Performers with disabilities shine at S'pore-Japan event

Calligrapher Shoko Kanazawa working on her second calligraphy work - de, or virtue - at Paragon Shopping Mall yesterday. The event, SJ50, was organised to celebrate 50 years of diplomatic relations between Singapore and Japan, as well as to embrace t
Calligrapher Shoko Kanazawa working on her second calligraphy work - de, or virtue - at Paragon Shopping Mall yesterday. The event, SJ50, was organised to celebrate 50 years of diplomatic relations between Singapore and Japan, as well as to embrace those with special needs.ST PHOTO: NG SOR LUAN

One minute, the woman in black was smiling and waving to the crowd at Paragon Shopping Mall. The next minute, she was a picture of concentration as she picked up a giant brush and got busy on stage.

Ms Shoko Kanazawa, 31, a calligrapher who has held exhibitions in her home country Japan and cities like New York and Paris, was in Singapore on her first visit.

The bubbly artist held the audience in rapt attention as she painted in bold two large Kanji characters - guang (light) and de (virtue).

"I want people to see that I'm very cheerful even though I have Down syndrome... I can do better than normal people," said Ms Kanazawa, who was with her mother Yasuko, 73, a calligraphy teacher.

The performance yesterday was part of the SJ50 Event organised by the Ad Planet Group to mark 50 years of diplomatic ties between Singapore and Japan.

"I want to draw during the three days that I am in Singapore to deliver love, dreams and cheer - to encourage people to cheer up," said Ms Kanazawa, who started taking calligraphy lessons from her mother at the age of five.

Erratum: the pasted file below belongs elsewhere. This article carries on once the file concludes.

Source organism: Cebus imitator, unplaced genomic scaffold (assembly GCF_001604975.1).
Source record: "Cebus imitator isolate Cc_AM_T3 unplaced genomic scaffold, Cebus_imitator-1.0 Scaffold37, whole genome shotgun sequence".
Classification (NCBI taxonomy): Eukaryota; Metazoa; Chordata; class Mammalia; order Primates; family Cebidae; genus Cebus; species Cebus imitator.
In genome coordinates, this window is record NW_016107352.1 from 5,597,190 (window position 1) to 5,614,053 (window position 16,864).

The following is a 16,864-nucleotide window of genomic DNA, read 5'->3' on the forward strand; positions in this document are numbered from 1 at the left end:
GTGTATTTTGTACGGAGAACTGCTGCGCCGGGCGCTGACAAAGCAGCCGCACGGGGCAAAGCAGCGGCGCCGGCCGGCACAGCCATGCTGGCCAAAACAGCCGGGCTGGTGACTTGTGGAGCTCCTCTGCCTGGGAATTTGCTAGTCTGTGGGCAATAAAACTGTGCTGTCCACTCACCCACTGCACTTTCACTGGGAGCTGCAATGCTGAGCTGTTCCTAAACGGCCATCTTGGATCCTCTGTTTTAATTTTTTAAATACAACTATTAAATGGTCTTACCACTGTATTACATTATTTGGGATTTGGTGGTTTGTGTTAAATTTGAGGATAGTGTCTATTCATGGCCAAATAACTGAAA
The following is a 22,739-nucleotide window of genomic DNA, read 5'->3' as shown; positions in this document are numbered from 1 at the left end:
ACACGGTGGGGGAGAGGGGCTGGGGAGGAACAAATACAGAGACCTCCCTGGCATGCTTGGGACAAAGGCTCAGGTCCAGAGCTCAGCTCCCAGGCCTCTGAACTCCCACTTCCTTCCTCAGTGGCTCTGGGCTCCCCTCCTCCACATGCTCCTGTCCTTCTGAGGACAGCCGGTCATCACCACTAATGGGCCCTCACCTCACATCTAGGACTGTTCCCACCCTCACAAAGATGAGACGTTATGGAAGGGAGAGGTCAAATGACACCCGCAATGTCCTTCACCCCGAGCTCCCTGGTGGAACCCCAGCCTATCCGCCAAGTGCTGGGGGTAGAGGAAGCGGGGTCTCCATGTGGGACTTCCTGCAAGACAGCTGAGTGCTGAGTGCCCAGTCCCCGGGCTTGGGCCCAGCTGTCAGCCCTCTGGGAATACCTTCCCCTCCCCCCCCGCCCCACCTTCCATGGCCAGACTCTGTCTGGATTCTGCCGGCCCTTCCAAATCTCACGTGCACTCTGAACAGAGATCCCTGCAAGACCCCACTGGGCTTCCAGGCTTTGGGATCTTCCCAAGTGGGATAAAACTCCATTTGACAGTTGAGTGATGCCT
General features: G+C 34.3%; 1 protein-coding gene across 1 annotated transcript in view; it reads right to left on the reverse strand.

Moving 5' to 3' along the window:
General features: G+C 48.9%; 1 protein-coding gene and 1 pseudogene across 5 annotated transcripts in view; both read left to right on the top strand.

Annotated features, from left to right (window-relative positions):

Her father died of a heart attack when she was 14.

Another performer was Singaporean pianist Azariah Tan, who suffers from bilateral sensorineural hearing loss. "Music communicates where words cannot... and it's fascinating how the notes come together to form beautiful chords, colours that evoke characters, atmospheres or modes of feelings," said Mr Tan, who has won many music scholarships and competitions.

Mr Tan, 25, who has only 15 per cent of his hearing left and will eventually lose all his hearing, played Liszt's Rigoletto Paraphrase. He said he is grateful for the support from his parents, teachers and medical staff who help him pursue his passion for music.

Mr Tan, who recently completed his doctorate in Piano Performance from the University of Michigan, now teaches and works as an assistant to his professor there. He said he wants to tell people with disabilities not to give up easily.

The performances inspired Pathlight School students at the event.

"Even though they have disabilities, they still have the resilience and compassion... to do something that they love to show to the world," said Ms Ungku Noor Shafikah, 19, a Secondary 4 student at Pathlight, which takes in students with autism.

At the event, Minister for Social and Family Development Tan Chuan-Jin said inclusiveness was crucial to "create a more understanding and more empathetic and compassionate environment".

A version of this article appeared in the print edition of The Straits Times on October 22, 2016, with the headline 'Performers with disabilities shine at S'pore-Japan event'. Print Edition | Subscribe